Schedule and Events

March 26-29, 2012, Software Test Professionals Conference, New Orleans
July, 14-15, 2012 - Test Coach Camp, San Jose, California
July, 16-18, 2012 - Conference for the Association for Software Testing (CAST 2012), San Jose, California
August 2012+ - At Liberty; available. Contact me by email:

Friday, July 02, 2010

Technical Debt: Refired

Phil Kirkham has the cover story of T.E.S.T. magazine this month, talking about technical debt. It's a good article and I recommend it. One thing I like about it is that Phil tries hard to provide a framework for thinking about tech debt, that he borrows from Martin Fowler.

All of it reminds me of the technical debt workshop we ran at Calvin College in 2008. Not a whole lot poured out of that workshop -- it was only two days long, and we spent most of the time trying to come to get to the 'gelled' state so we could make progress. Ron and Chet weren't keen on the term, Chris McMahon came out against analogy shortly thereafter. There wasn't a lot published afterward; I saw a few proposals go to magazine editors but they weren't wild about the formats we proposed. There were a few good presentations we recorded, but I'm afraid there's lots of editing required, and the videos from the event remain locked on a hard drive on my desk.

It wasn't until a week after the conference, on the e-mail discussion list, that we started to see some of the collaborative, building comments I had hope to have during the conference.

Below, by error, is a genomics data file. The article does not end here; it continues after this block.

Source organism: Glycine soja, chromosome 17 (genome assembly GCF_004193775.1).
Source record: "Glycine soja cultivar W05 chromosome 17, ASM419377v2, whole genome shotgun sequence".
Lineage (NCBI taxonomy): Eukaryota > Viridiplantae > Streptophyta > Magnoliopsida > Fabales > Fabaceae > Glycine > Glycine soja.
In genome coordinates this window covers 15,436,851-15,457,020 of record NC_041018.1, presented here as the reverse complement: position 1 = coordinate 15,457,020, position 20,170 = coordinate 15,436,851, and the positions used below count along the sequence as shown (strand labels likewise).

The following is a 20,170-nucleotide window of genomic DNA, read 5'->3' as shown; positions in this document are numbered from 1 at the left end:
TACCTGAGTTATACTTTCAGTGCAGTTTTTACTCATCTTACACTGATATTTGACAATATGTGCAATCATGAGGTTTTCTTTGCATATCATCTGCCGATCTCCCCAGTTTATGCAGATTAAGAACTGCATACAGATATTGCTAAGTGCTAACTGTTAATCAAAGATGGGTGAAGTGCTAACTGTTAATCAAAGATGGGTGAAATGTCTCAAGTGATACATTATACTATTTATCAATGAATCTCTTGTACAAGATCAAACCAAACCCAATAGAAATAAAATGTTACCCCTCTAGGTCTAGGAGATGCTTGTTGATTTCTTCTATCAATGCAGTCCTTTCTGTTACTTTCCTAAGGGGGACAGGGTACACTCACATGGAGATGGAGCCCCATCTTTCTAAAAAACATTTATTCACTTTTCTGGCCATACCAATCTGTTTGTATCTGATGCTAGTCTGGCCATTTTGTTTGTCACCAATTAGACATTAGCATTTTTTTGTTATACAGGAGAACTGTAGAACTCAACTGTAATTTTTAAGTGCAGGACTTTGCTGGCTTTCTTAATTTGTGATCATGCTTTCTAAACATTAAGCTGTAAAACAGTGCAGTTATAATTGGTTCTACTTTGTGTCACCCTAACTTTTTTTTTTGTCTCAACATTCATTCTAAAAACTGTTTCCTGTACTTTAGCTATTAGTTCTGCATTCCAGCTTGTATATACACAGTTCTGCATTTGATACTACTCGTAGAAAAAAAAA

Perhaps, if it had been three days, we'd have gotten there. Perhaps, if it had been three days, I'd be saying "if it had only been four days." I don't know.

Using metaphors to describe our work does have certain risks, but I still think that in many cases the tech debt metaphor can have more value than the risk it creates.

It may be time for me to start writing about this again -- or considering a 2011 or 2012 workshop. I'm not sure.

In the mean time, I've got three other new projects. First, a series of interviews with testers called "Testers at work", currently on the back-burner. Second, a book project on changing the cost/value ration of software testing, that i've announced here, and third, a (near) weekly series of podcast interviews with testers I'm nick-naming "This Week in Software Testing", or TWiST, the first of which is up here.

In other news, you can now catch my blogs in two places -- both here and at The majority of my blogging will likely be at STP, but if the topic is the kind of thing that needs a disclaimer, you'll likely find it here.

More to come.

"Welcome all my friends to the show that never ends; I'm so glad you can attend. Come inside, come inside ..."


James Marcus Bach said...

I'm also troubled by the technical debt concept, unless you combine it with technical bankruptcy-- which is very EASY to declare and may be declared as often as you like with no penalty.

But if bankruptcy is that easy, there really isn't much to the concept of debt.

Anything you want to call technical debt I can just say "Well, what if I never pay that debt? So what?" Real debt is a contract between people. Not technical debt.

Unknown said...

Technical bankruptcy could mean that you can't make forward progress, or even keep up with demand for maintenance, because you're stuck dealing with the things that put you in debt. You're not able to provide any new value to your customer.

In some cases, I could see standards and best practices as the contract. Those who oversee production systems can demand that they're followed and ask us to pay the debts.